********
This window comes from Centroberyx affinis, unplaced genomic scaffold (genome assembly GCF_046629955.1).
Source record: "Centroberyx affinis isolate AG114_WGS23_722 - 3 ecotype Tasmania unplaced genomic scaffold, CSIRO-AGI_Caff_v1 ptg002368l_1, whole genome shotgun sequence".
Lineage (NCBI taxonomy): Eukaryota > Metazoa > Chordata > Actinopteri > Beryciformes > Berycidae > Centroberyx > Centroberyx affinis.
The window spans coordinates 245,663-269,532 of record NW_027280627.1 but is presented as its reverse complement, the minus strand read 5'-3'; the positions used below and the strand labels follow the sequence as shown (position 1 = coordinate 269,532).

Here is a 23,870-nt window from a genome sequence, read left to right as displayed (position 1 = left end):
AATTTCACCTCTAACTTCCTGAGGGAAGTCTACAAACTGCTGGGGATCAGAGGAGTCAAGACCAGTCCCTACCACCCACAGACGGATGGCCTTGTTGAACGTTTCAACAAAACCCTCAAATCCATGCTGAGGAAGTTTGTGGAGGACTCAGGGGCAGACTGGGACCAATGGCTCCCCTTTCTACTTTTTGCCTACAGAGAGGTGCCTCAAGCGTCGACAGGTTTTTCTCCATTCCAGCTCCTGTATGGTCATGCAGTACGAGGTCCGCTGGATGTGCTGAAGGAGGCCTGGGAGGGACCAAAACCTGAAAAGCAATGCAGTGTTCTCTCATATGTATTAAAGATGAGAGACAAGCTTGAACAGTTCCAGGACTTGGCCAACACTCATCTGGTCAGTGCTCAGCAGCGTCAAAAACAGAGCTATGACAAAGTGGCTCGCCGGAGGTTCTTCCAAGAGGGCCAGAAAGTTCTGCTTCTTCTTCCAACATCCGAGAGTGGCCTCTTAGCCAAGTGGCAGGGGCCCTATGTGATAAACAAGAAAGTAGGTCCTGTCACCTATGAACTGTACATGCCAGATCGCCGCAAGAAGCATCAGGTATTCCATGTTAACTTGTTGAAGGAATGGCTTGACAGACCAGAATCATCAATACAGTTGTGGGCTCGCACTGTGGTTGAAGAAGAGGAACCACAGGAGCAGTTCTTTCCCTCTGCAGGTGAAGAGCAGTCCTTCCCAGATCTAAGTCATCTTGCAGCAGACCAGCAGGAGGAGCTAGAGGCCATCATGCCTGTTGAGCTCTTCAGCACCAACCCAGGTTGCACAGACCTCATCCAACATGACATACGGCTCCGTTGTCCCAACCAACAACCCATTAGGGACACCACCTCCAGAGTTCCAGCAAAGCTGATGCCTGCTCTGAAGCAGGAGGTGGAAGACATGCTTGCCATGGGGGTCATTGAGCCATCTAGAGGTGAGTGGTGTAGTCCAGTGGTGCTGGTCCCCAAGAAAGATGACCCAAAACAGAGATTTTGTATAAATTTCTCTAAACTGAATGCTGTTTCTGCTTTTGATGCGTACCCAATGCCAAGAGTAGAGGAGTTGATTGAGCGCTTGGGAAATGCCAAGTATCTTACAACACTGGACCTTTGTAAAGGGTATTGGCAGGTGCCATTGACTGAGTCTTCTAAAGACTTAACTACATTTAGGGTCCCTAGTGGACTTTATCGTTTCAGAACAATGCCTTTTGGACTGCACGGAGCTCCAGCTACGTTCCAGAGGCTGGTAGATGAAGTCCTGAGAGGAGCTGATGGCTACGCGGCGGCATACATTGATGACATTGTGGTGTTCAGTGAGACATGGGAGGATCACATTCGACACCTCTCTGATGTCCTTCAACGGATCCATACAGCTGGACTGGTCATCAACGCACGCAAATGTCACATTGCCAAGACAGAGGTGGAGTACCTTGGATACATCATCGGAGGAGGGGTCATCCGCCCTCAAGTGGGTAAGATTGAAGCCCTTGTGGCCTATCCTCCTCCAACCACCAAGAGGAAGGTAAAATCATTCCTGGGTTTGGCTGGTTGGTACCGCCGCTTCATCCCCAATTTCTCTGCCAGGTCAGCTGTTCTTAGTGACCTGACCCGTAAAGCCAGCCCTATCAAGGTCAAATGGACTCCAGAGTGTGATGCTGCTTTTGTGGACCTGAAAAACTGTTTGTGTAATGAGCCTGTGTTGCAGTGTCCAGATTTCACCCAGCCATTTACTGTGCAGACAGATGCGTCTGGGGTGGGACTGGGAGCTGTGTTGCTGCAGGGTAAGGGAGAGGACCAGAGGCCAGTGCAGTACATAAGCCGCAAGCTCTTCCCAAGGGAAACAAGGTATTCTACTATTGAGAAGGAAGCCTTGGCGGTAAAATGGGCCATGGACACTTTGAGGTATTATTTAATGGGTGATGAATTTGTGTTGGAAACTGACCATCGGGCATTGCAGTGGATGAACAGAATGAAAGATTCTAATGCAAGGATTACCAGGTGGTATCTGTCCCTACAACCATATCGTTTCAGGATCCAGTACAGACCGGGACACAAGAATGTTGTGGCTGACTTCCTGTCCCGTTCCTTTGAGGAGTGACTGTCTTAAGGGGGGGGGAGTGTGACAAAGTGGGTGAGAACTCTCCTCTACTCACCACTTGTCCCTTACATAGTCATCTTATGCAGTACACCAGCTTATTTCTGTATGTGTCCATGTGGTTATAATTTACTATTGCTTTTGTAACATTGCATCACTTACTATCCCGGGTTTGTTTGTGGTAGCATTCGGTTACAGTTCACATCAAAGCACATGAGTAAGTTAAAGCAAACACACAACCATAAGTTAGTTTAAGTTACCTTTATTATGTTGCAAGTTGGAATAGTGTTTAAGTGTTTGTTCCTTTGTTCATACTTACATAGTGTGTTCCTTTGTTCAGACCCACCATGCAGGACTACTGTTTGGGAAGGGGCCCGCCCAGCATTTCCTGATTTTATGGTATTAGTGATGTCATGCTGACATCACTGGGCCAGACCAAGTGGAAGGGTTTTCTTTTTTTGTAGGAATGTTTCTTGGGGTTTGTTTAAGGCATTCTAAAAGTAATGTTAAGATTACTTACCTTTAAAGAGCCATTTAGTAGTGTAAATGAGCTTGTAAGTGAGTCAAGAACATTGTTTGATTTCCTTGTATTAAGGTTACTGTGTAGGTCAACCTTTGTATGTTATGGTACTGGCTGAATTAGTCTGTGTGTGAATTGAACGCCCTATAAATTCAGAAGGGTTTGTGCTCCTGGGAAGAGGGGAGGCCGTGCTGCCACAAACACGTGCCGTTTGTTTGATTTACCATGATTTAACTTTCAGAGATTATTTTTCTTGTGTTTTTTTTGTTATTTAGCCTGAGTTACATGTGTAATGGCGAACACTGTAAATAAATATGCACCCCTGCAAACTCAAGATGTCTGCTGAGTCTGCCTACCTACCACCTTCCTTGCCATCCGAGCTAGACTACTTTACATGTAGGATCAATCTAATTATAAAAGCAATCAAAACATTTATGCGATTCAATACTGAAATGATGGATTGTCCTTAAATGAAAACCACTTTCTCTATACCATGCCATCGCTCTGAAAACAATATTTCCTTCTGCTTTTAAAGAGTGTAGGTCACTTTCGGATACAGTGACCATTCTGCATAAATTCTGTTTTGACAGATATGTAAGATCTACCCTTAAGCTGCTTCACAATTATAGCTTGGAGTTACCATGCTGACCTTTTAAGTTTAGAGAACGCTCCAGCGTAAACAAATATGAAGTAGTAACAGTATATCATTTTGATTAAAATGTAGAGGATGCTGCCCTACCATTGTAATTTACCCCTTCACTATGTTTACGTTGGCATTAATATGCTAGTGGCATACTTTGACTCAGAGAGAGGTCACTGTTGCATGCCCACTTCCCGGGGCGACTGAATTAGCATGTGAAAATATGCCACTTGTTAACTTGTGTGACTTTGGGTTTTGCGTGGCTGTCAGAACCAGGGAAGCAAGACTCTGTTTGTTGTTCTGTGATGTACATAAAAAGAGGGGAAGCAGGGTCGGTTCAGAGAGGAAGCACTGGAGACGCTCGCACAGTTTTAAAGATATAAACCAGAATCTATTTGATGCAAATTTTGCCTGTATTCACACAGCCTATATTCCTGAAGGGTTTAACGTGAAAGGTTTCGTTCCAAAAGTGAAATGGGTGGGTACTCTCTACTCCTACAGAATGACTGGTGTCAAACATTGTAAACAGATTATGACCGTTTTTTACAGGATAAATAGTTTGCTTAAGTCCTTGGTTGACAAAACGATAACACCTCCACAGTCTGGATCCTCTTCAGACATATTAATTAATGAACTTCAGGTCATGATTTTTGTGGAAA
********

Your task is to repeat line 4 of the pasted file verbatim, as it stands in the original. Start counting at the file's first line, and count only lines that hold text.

The window spans coordinates 245,663-269,532 of record NW_027280627.1 but is presented as its reverse complement, the minus strand read 5'-3'; the positions used below and the strand labels follow the sequence as shown (position 1 = coordinate 269,532).